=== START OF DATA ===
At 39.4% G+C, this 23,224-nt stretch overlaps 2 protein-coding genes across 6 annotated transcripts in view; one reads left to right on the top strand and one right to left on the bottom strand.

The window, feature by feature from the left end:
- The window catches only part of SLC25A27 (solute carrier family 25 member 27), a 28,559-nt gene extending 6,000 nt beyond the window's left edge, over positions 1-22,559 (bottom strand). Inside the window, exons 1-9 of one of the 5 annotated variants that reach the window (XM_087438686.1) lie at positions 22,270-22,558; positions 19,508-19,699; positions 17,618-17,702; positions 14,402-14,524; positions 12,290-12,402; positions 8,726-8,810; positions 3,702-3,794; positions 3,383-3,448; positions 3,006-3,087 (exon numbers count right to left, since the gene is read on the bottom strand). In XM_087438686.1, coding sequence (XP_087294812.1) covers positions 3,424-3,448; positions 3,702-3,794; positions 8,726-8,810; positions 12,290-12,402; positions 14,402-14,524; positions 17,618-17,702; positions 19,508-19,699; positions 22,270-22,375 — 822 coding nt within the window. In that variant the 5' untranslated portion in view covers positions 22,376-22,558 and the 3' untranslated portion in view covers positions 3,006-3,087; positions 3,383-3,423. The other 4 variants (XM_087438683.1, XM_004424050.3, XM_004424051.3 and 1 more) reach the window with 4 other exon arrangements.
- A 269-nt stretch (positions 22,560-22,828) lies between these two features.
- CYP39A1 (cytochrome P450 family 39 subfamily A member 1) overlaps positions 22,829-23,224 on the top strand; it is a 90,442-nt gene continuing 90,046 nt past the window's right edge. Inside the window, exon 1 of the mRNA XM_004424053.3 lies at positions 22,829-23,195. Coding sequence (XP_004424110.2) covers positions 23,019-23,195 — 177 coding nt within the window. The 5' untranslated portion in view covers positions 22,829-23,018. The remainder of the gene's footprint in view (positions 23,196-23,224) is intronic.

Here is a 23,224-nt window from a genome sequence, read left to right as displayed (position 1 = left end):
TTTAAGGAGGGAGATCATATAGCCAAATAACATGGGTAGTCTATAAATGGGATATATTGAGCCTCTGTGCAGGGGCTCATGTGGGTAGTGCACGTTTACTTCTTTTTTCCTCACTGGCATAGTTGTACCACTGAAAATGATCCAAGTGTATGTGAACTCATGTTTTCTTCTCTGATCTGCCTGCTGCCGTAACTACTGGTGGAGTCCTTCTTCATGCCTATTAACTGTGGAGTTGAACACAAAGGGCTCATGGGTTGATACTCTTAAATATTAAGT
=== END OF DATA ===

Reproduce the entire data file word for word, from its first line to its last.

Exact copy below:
At 39.4% G+C, this 23,224-nt stretch overlaps 2 protein-coding genes across 6 annotated transcripts in view; one reads left to right on the top strand and one right to left on the bottom strand.

The window, feature by feature from the left end:
- The window catches only part of SLC25A27 (solute carrier family 25 member 27), a 28,559-nt gene extending 6,000 nt beyond the window's left edge, over positions 1-22,559 (bottom strand). Inside the window, exons 1-9 of one of the 5 annotated variants that reach the window (XM_087438686.1) lie at positions 22,270-22,558; positions 19,508-19,699; positions 17,618-17,702; positions 14,402-14,524; positions 12,290-12,402; positions 8,726-8,810; positions 3,702-3,794; positions 3,383-3,448; positions 3,006-3,087 (exon numbers count right to left, since the gene is read on the bottom strand). In XM_087438686.1, coding sequence (XP_087294812.1) covers positions 3,424-3,448; positions 3,702-3,794; positions 8,726-8,810; positions 12,290-12,402; positions 14,402-14,524; positions 17,618-17,702; positions 19,508-19,699; positions 22,270-22,375 — 822 coding nt within the window. In that variant the 5' untranslated portion in view covers positions 22,376-22,558 and the 3' untranslated portion in view covers positions 3,006-3,087; positions 3,383-3,423. The other 4 variants (XM_087438683.1, XM_004424050.3, XM_004424051.3 and 1 more) reach the window with 4 other exon arrangements.
- A 269-nt stretch (positions 22,560-22,828) lies between these two features.
- CYP39A1 (cytochrome P450 family 39 subfamily A member 1) overlaps positions 22,829-23,224 on the top strand; it is a 90,442-nt gene continuing 90,046 nt past the window's right edge. Inside the window, exon 1 of the mRNA XM_004424053.3 lies at positions 22,829-23,195. Coding sequence (XP_004424110.2) covers positions 23,019-23,195 — 177 coding nt within the window. The 5' untranslated portion in view covers positions 22,829-23,018. The remainder of the gene's footprint in view (positions 23,196-23,224) is intronic.

Here is a 23,224-nt window from a genome sequence, read left to right as displayed (position 1 = left end):
TTTAAGGAGGGAGATCATATAGCCAAATAACATGGGTAGTCTATAAATGGGATATATTGAGCCTCTGTGCAGGGGCTCATGTGGGTAGTGCACGTTTACTTCTTTTTTCCTCACTGGCATAGTTGTACCACTGAAAATGATCCAAGTGTATGTGAACTCATGTTTTCTTCTCTGATCTGCCTGCTGCCGTAACTACTGGTGGAGTCCTTCTTCATGCCTATTAACTGTGGAGTTGAACACAAAGGGCTCATGGGTTGATACTCTTAAATATTAAGT